Describe a significant event in Chapter 28 of To Kill a Mockingbird that forever changes Jem and Scout.
Jem and Scout are changed forever when they are attacked on their way home from the Halloween pageant. It is the final act on the theme of lost innocence in the novel. It results in the death of Bob Ewell and serious injuries to Jem, who suffers a broken arm. He recovers, however, and though his "left arm was somewhat shorter than his right... He couldn't have cared less, so long as he could pass and punt." Atticus at first believes Jem is responsible for Bob's death, but it soon becomes clear that it was Boo Radley who had come to the children's rescue. Scout's fantasy comes true when she shyly addresses Boo for the first time, and she soon realizes that he has been keeping an eye on "his children" for several years. She proudly escorts Boo back to his house, and then she stares upon her neighborhood from Boo's porch, as if standing in Boo's shoes and seeing things through his eyes. "I had never seen our neighborhood from this angle," and when she returns home, she finds Atticus reading while Jem sleeps. She learns a final lesson from the book Atticus is reading: Like Boo, the main character,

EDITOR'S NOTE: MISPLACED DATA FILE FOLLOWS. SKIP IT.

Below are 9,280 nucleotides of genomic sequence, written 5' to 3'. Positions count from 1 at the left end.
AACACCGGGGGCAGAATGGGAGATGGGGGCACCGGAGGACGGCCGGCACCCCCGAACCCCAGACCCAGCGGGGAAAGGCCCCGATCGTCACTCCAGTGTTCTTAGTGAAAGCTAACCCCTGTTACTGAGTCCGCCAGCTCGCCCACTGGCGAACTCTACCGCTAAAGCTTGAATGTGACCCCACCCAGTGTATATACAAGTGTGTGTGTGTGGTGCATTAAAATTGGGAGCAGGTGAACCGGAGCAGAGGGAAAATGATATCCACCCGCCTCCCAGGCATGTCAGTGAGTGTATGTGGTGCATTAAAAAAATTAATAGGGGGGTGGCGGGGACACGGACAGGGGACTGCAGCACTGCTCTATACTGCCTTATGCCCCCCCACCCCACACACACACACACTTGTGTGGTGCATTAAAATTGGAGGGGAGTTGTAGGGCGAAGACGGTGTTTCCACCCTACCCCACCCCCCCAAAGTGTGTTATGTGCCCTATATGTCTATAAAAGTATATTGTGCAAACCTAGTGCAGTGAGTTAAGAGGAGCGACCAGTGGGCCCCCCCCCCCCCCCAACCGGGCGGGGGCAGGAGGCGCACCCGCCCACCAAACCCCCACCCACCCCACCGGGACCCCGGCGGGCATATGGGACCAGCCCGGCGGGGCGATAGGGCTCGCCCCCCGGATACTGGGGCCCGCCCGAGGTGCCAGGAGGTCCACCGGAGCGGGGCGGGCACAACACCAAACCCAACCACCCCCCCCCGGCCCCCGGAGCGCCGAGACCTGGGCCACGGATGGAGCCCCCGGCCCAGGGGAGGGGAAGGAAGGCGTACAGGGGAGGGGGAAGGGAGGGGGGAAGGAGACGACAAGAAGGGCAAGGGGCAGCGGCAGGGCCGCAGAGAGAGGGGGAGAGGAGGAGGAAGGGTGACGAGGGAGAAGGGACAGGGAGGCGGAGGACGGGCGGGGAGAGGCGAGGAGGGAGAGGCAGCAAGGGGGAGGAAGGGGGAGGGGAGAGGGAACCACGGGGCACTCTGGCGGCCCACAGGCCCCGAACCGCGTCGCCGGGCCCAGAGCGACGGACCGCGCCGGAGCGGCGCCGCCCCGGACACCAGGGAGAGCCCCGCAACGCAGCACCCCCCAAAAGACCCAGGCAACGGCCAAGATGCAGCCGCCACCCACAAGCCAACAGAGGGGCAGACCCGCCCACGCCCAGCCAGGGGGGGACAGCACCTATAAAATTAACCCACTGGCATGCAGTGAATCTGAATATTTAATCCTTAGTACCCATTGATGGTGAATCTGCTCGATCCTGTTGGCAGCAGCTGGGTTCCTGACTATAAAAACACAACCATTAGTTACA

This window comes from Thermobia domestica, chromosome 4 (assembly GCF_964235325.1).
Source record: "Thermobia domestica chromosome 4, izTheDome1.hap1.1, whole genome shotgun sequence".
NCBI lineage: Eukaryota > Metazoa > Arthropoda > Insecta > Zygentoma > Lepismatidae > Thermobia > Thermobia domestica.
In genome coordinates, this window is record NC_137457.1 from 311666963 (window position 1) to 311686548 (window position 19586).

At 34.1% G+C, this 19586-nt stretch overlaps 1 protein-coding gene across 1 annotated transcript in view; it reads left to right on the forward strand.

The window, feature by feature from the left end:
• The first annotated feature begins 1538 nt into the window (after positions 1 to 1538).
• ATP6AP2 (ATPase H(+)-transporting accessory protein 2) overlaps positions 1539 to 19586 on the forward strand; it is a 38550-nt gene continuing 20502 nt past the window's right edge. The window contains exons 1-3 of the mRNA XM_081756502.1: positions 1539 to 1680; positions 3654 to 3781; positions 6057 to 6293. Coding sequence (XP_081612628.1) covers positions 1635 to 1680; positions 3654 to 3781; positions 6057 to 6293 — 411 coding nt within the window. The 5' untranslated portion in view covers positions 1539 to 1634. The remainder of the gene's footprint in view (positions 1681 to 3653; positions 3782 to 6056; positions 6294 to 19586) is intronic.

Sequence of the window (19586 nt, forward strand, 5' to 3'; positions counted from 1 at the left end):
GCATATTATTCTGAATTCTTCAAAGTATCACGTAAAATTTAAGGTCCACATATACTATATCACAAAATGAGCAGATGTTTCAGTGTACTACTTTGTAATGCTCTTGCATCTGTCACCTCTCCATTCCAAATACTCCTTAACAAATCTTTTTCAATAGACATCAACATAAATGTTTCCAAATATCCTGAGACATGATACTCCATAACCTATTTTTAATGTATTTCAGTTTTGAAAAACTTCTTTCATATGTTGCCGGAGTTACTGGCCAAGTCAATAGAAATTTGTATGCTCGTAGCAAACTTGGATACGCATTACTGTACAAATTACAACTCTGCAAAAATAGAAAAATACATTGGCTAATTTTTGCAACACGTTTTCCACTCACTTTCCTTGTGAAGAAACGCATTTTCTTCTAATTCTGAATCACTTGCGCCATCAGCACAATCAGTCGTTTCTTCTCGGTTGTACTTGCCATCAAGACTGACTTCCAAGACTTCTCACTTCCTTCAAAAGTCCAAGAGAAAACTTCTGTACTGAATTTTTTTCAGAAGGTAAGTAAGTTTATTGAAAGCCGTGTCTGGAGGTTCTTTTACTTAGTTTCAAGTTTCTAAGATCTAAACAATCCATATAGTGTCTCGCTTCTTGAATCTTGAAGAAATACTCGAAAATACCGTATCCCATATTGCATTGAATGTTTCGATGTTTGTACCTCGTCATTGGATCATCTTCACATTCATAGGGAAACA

"... when they finally saw him, why he hadn't done any of those things... Atticus, he was real nice..."
"... Most people are, Scout, when you finally see them." (Chapter 31)
Scout and Jem are attacked by a mystery person. They at first think that it is Cecil, however it soon becomes apparent that it isn't, and their pursuer isn't going to stop until he or she gets what they want. By the time Scout is able to get up, it is evident that Jem is nowhere to be found and all that remains is the body of an unshaven drunk stinking of whiskey. When Scout heads for home (as quickly as possible!) she see's a man carrying Jem towards her house.